It has been SO long since I have written a blog post. The reason? I have been teaching first graders at a charter school in Inglewood, California. I have been up to my forehead in teaching stuff since I was hired in August. In the last couple of months, my first graders have taught me a few things about genealogy:
1.) Family are the people that love you. One of our mini-units in Social Studies right now is talking about our families and our communities. So we have read books about different types of families and done all sorts of sharing about the people in our own families. Time and time again, my little firsties made it clear that their families consist of the people that love them. We did an assignment in which the kids drew pictures of their families and wrote a sentence about the people in the picture. Very few students listed just Mom, Dad, and siblings. In fact, nearly every kid had a grandparent or great-grandparent, an older cousin, step parents, half-siblings, aunts and uncles, and all sorts of different relationships listed as well. Some kids even asked me if they could use two pages of paper to show the different family dynamics.
I loved having the kids write about their families, but it became clear that the current, traditional pedigree and family group sheet model used in genealogy will not work here. These forms do not accurately show half siblings, step siblings, and other important family relationships. If the form isn’t relevant to them, they won’t use it… so imagine in 10 years when these kids walk into a genealogy society and are handed a traditional pedigree or family group sheet? They will turn around, walk out, and probably not think about their genealogy again for a long time.
2.) Kids have zero concept of time, space, or geography. This week, we did a mini-unit on heroes. Each day, the special helper of the day gets to pick a book from our themed basic for me to read aloud on the carpet. On Monday, one of my adorable little kiddos picked a book about Abraham Lincoln for us to read. We read little snippets about how Abraham Lincoln was our 16th president and was president during the Civil War. We talked about how he grew up in a log cabin in Illinois and was a lawyer before he was president. We talked about how he freed the slaves and how he now has a giant statue of him in Washington, D.C. to memorialize him.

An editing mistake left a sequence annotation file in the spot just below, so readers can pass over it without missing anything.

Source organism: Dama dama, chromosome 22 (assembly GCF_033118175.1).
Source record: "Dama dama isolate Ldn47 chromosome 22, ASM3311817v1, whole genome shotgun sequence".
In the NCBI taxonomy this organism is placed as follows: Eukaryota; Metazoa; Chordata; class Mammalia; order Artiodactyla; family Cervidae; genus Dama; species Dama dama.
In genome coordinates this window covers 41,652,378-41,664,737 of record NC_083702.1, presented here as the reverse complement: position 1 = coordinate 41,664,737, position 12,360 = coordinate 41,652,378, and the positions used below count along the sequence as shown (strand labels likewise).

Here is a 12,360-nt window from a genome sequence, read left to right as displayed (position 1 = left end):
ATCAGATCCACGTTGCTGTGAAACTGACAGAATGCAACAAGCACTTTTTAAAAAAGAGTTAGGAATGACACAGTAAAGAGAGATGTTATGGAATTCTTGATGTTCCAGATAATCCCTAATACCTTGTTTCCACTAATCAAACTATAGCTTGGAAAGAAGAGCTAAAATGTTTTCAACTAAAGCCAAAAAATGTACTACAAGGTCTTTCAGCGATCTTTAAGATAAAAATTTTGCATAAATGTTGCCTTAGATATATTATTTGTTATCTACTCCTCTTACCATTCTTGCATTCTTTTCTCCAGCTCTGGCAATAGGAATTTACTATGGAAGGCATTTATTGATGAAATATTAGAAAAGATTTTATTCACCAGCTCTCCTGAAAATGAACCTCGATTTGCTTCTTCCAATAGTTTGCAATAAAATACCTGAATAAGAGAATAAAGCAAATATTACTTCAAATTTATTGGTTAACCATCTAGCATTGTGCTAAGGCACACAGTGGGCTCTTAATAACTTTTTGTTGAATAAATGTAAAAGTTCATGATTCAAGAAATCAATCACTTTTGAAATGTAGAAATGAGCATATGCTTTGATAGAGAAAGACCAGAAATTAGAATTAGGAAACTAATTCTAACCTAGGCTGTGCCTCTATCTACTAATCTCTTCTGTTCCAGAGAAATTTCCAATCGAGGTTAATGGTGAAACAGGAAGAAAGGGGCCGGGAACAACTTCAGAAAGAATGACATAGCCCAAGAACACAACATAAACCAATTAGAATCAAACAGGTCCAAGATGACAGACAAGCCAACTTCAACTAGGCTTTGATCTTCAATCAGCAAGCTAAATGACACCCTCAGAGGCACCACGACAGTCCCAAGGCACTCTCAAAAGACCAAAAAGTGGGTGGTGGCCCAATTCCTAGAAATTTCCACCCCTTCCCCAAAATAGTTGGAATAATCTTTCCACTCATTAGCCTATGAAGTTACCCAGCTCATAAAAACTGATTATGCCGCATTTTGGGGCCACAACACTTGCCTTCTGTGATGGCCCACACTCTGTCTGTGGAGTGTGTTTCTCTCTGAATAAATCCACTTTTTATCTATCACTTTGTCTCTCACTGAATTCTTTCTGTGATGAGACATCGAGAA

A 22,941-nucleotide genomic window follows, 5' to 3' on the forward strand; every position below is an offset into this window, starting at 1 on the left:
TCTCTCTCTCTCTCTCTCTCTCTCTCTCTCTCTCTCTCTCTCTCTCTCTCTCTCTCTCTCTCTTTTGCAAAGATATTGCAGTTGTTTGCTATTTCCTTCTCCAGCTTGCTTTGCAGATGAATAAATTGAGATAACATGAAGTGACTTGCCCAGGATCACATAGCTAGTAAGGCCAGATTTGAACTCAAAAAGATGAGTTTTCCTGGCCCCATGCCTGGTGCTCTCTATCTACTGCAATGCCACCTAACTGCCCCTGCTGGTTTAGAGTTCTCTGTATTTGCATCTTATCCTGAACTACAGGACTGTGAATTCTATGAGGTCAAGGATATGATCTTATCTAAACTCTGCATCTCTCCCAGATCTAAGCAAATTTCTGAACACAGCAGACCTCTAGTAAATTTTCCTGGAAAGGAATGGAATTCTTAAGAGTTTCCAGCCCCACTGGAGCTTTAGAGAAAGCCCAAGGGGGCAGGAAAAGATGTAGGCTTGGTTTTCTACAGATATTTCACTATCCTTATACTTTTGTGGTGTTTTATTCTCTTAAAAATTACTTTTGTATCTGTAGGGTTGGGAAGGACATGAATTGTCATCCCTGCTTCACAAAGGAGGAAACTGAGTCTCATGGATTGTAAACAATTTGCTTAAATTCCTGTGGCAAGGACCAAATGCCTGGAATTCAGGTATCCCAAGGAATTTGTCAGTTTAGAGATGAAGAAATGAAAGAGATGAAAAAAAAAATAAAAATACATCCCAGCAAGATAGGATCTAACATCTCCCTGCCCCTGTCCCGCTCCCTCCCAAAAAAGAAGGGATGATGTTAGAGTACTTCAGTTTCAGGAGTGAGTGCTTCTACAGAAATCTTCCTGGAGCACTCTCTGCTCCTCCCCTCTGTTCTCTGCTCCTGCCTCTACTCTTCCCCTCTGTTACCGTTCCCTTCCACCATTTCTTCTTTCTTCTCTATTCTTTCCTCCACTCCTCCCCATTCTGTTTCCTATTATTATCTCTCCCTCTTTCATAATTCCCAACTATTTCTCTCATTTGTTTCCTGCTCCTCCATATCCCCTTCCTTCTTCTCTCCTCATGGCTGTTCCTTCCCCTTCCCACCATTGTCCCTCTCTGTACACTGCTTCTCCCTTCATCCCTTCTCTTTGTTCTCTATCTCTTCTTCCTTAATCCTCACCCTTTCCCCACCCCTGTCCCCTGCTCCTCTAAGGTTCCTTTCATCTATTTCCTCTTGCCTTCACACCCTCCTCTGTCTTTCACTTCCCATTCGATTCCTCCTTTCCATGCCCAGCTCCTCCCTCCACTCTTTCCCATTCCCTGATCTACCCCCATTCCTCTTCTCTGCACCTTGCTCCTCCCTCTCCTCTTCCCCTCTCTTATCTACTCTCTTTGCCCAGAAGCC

“Can we go see the statue for a field trip?” “No, sweetheart. We would have to get on a plane to do that.”
“Can he come visit us?” “President Lincoln? No, remember, he was president a long, long time ago and he has been dead for a long time.”
“Can we go visit President Obama?” “No, that isn’t really how it works.”
Bottom line: Make it concrete for them. I created a timeline for them and we studied maps so that I could try to make it more concrete for them. But at this age, they just don’t have that sense of time, space, and geography down yet. Keep this in mind when you tell family stories to the little ones – try to make it concrete. Use pictures, maps, timelines, and actual objects to help these kids understand the family stories you tell.
3.) They L-O-V-E to be helpers. My first graders LOVE it when I give them a job – from sharpening pencils, sorting, cleaning, dumping trash, anything. They are just so eager to please. So why not put that to use? Give them a camera and have them take photos at cemeteries. Have them cut the grass and pull the weeds near grave stones. Have them wear white gloves and put pictures in archival envelopes or sleeves. Just about anything – yes, it will take them a long time to do it and you might even have to redo the whole job yourself when they are done, but in the process, you just taught the kids that genealogy and family history is fun and important work. Besides, you are building memories for them to pass down to their families.
4.) First graders argue the same way people do in genealogy groups on Facebook. Daily – no, HOURLY, I deal with random little arguments that break out: “But I wanted that color blue. Not this color blue.” “Stop holding all the crayons!” “But I wanted to use that glue stick!” It is always over the same things every. single. day.
In the genealogy groups on Facebook, the arguments are often the same too: “I don’t think I should have to pay to do genealogy!” “Why is so-and-so stealing information on MY great-great-great ancestor!?” “I deserve a refund because Ancestry.com is down!” “Who is the father of John Smith! Why isn’t anyone telling me anything?!” The same arguments, every. single. day.
Alright-y then… back to the grading! Hope you all have enjoyed my analysis on he similarities between genealogy and teaching first graders. Did I miss anything? Let me know in the comments!